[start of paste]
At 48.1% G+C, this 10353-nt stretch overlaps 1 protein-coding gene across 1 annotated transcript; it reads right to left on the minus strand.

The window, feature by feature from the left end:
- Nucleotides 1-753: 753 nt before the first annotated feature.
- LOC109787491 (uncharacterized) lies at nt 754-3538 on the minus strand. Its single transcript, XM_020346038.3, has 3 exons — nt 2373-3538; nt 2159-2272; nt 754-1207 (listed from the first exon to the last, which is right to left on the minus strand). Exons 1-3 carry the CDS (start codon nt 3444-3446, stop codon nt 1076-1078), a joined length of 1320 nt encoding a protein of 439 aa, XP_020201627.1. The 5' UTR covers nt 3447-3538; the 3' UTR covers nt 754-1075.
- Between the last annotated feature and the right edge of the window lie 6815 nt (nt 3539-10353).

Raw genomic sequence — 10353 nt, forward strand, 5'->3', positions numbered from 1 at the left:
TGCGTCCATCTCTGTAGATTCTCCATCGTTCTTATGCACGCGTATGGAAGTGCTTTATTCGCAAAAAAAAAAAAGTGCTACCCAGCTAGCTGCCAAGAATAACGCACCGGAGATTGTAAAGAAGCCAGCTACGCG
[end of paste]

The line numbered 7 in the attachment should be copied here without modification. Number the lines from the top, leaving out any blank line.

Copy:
TGCGTCCATCTCTGTAGATTCTCCATCGTTCTTATGCACGCGTATGGAAGTGCTTTATTCGCAAAAAAAAAAAAGTGCTACCCAGCTAGCTGCCAAGAATAACGCACCGGAGATTGTAAAGAAGCCAGCTACGCG